"Over the last few years, we've discovered that efforts to target women fell flat," says Melody Lee, brand director for Cadillac. "We needed to find a way to appeal to women that feels like we're not pandering to them. Women are much smarter than that. The strategy turned around. It's about widening the appeal of the brand overall and building its cultural relevance. Where women's interests lie is where the brand needs to be."
"What we really want to do now is not to find a demographic, but a mindset—what is aspirationally appealing to people across all ages, across both genders."
At Cadillac, that includes rethinking traditional ad efforts like a much-maligned Cadillac ELR commercial that aired last year. "We [used] the archetype of who might drive an ELR—a confident, affluent man standing by a pool talking about how hard he works," she continues. "We realized that we needed to stop trying to pigeonhole customers into a certain kind of person that looked a certain way, made a certain amount of money, and lived in a certain kind of house. What we really want to do now is not to find a demographic, but a mindset—what is aspirationally appealing to people across all ages, across both genders."
The complex process of wooing customers to buy a new car starts long before the first trip to the dealership. It's about showing up on their radar, early on. Cadillac's most recent partnership programs include a holiday campaign with Saks Fifth Avenue. "It's not to say that women just like to shop, but during the holiday season, women are doing the majority of the shopping," Lee says. "They might not have time to go to a dealership, but if they happen to be passing the Saks Fifth Avenue holiday window and see an Escalade coming out of it, that makes it a little more convenient for them. It catches them in a moment where they're not thinking about purchasing a car."
Cadillac's new strategy is to make the brand subtly resonant with potential consumers. To little fanfare, Cadillac hosted both J. Mendel and Public School's spring 2015 runway shows at a downtown space that is now the brand's corporate headquarters. They also announced philanthropic support of the CFDA, foregoing a more overt presence as title sponsor of New York Fashion Week, formerly held by Mercedes-Benz. Last year, Cadillac also created pop-up dining events in which potential customers drove a Cadillac product to the restaurant, dined on multiple courses, met the chef, and then got a chauffeured ride home in an Escalade, no strings attached.
Automakers have long engaged in experiential marketing to attract customers, but in the last decade or so, these programs have started to be implemented where groups of women congregate. In 2004, Oprah Winfrey gave away 275 Pontiac G6 cars, courtesy of GM, to the entire in-studio audience at her show ("You get a car! You get a car! You get a car!"). Her fan base is still lucrative for automakers. Toyota offered tickets for Oprah's "The Life You Want Tour" to selected Camry owners, as well as staffed the event with product specialists. Toyota's Twitter follower count increased by 40 percent as a result of the tour sponsorship.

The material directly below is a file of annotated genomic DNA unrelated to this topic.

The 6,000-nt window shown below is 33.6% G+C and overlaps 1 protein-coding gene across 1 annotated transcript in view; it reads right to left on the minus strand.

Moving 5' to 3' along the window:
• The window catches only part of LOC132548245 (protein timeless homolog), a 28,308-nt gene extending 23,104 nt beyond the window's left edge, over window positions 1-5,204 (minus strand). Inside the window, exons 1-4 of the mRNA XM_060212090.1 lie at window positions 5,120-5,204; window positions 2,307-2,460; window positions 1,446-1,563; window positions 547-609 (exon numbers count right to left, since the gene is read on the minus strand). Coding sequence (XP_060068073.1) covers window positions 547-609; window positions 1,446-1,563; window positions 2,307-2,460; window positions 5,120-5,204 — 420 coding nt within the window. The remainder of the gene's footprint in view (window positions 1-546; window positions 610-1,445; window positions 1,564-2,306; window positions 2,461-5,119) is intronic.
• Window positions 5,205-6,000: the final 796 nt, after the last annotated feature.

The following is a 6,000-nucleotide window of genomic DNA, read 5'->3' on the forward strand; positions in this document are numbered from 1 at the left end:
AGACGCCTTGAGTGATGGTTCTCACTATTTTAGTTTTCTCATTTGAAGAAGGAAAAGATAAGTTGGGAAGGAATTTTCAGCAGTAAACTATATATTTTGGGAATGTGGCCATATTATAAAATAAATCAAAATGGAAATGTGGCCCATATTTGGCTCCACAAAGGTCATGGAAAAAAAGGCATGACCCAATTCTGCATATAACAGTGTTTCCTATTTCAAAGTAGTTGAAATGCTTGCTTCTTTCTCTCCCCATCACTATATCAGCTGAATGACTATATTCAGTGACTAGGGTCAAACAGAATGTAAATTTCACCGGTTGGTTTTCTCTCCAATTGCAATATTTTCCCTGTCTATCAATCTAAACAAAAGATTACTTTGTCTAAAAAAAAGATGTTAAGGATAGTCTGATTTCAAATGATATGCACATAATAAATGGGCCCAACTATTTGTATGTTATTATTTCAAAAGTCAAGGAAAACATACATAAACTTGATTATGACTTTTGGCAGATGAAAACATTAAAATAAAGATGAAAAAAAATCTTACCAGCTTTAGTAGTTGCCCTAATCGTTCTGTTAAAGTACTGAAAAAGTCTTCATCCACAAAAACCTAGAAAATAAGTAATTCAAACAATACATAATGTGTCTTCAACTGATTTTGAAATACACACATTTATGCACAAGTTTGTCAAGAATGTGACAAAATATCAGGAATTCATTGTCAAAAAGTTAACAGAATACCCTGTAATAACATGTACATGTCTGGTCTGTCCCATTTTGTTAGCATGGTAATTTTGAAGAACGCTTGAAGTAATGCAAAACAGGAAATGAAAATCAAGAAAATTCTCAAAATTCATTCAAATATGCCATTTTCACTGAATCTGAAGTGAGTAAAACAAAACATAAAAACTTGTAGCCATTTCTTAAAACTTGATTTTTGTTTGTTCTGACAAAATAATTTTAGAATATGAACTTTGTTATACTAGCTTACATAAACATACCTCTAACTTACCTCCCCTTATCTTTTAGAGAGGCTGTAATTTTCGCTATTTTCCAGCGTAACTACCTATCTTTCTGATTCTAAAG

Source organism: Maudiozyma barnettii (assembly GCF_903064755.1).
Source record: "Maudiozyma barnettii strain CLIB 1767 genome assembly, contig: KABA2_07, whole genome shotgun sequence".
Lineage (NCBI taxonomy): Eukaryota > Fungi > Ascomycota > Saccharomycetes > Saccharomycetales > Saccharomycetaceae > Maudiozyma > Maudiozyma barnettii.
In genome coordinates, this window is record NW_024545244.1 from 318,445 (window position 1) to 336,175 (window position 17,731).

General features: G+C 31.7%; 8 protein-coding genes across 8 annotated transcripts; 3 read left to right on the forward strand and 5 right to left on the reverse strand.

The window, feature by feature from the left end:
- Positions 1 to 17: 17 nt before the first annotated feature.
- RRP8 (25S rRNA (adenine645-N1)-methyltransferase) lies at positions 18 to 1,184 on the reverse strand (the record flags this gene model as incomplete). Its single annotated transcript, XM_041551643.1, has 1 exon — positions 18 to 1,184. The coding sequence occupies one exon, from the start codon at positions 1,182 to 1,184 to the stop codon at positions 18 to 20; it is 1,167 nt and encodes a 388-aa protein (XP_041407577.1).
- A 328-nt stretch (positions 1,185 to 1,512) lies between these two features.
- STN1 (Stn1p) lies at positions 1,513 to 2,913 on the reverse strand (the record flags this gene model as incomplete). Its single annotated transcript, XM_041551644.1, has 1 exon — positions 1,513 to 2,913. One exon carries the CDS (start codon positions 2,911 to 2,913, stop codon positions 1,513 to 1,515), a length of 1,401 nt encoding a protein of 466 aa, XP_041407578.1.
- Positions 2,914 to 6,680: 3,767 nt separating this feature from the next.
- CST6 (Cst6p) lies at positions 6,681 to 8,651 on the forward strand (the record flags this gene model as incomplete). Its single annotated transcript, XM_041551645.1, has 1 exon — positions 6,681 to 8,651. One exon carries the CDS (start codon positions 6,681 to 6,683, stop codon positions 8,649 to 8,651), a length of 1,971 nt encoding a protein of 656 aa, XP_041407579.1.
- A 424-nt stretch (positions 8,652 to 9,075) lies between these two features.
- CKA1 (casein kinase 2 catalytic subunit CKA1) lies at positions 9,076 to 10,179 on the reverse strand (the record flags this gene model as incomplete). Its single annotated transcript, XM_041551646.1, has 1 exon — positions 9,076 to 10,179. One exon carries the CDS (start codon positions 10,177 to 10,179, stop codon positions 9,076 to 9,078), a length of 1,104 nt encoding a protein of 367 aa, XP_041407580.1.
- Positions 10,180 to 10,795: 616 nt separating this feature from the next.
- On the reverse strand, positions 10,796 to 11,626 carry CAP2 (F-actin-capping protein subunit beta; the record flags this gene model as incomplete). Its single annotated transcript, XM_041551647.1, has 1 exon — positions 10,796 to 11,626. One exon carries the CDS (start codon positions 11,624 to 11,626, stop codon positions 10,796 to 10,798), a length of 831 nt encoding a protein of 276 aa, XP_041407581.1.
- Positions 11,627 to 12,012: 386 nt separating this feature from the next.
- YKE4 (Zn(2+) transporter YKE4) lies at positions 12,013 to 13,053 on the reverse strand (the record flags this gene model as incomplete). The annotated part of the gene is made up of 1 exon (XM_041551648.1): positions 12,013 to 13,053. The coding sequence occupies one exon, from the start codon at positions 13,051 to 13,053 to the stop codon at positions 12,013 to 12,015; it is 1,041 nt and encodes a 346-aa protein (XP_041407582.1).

It's clear that companies are focusing on fashion, design, arts, and entertainment initiatives to target women. Nissan cites its sponsorship of last month's BET Awards, a show with high female viewership, as a key strategic component. Nissan was also the title sponsor for an event held by literary publisher The Feminist Press. Last year designer Zac Posen designed a custom interior for a 2014 Infiniti Q50 that was auctioned for charity, while this year, Rolls-Royce awarded a $10,000 scholarship as part of the Pratt Institute's "Women of Influence in the Business of Style" program; Rolls-Royce also introduced a special "fashion-inspired" Wraith.
A vehicle is the second most expensive purchase people make (a home is the first), and when women do start shopping for one, they tend to do so more carefully than men. Women take an average of 75 days to purchase a car, while the average man makes a decision in 63 days, according to a 2014 study by Kelley Blue Book (KBB). This extra time is spent doing online research.
The biggest hurdle that car companies face is what's happening at the dealership level. Only 13 percent of salespeople in dealerships are women.
"We're not sure if they detest the dealership experience and want to get as much done as they can before, or if they want to make a more thoughtful approach when they buy," Lee says of female customers. "They are spending a lot of time online. We know that's a place where we need to enhance the experience. It's endemic to our entire industry. Their shopping behaviors are very different."